I believe we all possess an intrinsic drive within us to grow, to evolve and move forward, no matter where that is directed. To take that away and conclude there is no space to grow is to deny a central aspect of our is-ness. The “move to grow” isn’t something we choose, but rather it’s just there, part of who we are. What I discovered is no matter how we may convince ourselves that our lives have “no hope,” we build an argument that goes against the very nature of who we are. Hopelessness will never, in the end, sit right with us. It will never resonate with us in a way that we greet it with unquestioned acceptance. Some deep human and primordial force within us just won’t allow that hope to die. It’s why even in the face of such insurmountable obstacles, people still get out there and try to make a difference. It’s how families endure and get through horrific acts that befall them. It’s why people can eventually heal, no matter how much trauma they have endured. At heart, it’s why we don’t all just lie in bed and let ourselves die.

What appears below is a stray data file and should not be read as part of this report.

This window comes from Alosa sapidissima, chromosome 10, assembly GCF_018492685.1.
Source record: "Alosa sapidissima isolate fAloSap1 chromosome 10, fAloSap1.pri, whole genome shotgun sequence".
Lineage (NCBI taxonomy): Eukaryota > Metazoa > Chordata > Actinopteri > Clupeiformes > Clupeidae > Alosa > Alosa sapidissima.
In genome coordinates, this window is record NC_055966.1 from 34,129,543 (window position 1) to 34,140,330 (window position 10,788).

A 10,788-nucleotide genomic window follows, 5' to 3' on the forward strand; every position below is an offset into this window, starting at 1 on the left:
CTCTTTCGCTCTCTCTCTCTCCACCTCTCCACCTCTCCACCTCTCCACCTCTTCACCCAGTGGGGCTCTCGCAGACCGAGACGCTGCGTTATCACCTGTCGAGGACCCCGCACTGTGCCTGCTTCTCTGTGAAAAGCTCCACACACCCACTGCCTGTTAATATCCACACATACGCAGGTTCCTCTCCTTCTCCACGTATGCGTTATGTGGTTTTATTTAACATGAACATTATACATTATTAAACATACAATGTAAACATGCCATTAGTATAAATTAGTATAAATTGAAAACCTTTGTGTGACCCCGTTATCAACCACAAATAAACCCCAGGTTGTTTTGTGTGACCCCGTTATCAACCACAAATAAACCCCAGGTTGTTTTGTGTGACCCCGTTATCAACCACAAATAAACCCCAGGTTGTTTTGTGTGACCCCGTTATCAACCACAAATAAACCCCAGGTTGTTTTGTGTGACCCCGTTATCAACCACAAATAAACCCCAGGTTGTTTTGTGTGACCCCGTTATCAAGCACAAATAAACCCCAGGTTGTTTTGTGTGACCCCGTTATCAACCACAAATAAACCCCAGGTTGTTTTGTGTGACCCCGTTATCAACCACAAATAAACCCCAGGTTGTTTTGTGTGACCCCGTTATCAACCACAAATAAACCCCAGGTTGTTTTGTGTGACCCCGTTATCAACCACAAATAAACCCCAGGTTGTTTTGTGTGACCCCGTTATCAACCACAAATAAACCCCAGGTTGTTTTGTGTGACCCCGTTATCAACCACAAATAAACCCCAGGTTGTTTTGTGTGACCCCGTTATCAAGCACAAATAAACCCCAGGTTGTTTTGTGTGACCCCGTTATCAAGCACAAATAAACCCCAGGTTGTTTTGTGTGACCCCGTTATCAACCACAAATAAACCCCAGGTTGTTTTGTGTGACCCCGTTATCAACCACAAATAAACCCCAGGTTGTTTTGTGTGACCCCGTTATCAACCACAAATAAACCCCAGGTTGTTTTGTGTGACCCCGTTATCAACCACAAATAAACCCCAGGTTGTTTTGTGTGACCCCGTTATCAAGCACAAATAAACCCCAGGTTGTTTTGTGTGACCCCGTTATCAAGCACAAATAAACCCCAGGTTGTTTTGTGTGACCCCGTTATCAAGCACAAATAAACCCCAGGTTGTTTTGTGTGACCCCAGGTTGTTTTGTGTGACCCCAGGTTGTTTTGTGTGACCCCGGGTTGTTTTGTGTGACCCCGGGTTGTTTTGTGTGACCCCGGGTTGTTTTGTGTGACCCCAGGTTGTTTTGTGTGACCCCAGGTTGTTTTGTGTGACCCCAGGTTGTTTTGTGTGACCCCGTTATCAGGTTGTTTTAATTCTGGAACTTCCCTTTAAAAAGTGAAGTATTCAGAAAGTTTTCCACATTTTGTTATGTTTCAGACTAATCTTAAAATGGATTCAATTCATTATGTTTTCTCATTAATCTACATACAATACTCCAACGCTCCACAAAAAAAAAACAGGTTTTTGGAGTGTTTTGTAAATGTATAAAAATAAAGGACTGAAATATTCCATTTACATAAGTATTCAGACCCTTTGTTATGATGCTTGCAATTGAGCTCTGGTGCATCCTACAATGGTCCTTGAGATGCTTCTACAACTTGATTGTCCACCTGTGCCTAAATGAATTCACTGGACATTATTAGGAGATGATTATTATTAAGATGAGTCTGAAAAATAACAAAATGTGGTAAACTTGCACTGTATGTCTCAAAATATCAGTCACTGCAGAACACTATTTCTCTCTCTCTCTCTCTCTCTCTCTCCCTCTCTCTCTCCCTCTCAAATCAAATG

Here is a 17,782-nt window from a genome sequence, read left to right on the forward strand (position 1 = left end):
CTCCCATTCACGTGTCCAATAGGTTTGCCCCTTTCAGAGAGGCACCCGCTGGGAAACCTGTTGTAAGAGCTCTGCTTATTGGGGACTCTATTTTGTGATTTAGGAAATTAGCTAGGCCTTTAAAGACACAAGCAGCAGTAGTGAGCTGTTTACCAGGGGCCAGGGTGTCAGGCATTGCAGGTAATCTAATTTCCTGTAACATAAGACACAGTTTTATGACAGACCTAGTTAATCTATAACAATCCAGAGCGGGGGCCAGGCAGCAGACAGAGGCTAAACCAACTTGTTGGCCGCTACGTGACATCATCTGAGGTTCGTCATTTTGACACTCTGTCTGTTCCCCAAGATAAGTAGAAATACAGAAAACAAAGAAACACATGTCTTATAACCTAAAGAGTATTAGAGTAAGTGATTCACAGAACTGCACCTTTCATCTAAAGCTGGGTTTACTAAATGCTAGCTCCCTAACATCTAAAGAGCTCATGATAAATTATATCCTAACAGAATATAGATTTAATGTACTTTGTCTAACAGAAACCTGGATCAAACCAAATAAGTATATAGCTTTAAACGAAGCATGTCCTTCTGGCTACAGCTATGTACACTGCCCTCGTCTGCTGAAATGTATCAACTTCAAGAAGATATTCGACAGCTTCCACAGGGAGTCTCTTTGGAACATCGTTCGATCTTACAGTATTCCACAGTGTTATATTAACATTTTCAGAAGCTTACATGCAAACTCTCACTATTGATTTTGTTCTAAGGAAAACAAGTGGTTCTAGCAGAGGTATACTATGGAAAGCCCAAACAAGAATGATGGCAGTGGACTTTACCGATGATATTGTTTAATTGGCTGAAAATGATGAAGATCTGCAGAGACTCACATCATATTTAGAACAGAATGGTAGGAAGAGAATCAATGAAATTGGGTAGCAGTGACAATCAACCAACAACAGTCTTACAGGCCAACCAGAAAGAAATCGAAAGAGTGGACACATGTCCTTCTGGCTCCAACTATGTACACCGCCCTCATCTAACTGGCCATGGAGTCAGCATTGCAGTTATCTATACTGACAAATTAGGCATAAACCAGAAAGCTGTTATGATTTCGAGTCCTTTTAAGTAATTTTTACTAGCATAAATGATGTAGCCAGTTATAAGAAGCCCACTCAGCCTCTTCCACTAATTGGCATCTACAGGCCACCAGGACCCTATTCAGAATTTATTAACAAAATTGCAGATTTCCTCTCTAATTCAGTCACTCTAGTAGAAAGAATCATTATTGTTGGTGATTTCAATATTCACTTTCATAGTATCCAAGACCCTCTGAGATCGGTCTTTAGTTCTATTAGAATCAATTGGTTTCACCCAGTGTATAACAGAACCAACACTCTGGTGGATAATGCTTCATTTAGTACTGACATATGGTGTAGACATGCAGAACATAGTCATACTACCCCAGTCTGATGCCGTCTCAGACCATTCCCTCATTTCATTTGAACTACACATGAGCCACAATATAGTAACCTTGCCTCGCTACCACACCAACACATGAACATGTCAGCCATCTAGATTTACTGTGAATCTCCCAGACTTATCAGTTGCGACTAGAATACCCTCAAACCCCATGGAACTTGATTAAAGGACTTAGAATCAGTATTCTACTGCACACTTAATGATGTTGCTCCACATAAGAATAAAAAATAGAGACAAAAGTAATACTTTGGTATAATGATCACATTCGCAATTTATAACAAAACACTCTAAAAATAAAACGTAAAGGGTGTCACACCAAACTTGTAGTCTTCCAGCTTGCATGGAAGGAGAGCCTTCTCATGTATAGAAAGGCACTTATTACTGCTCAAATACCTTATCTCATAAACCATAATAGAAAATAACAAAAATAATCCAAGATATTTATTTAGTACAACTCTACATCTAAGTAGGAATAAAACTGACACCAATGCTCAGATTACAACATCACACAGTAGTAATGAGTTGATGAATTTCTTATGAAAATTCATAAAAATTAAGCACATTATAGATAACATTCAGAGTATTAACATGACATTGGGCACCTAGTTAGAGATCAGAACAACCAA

We know deep down things can get better. This doesn’t mean we magically rid the world of all injustice and suffering, but rather it recognises the value of contributing to that vision of the world being a better place. Hope tells us that anything we do out of love, kindness and care can never be pointless and obsolete. Its mark and measure we may not be able to see, but nonetheless we have to add positively to what matters most. In valuing hope, we value the effort of persisting to love for love’s sake, not the achievement or the end itself. Hope is saying to the world, “Yes, I do give a shit, and so should you.” This life we have been gifted is worth using to counterbalance all the wrong in the world. If that has no value, then what does?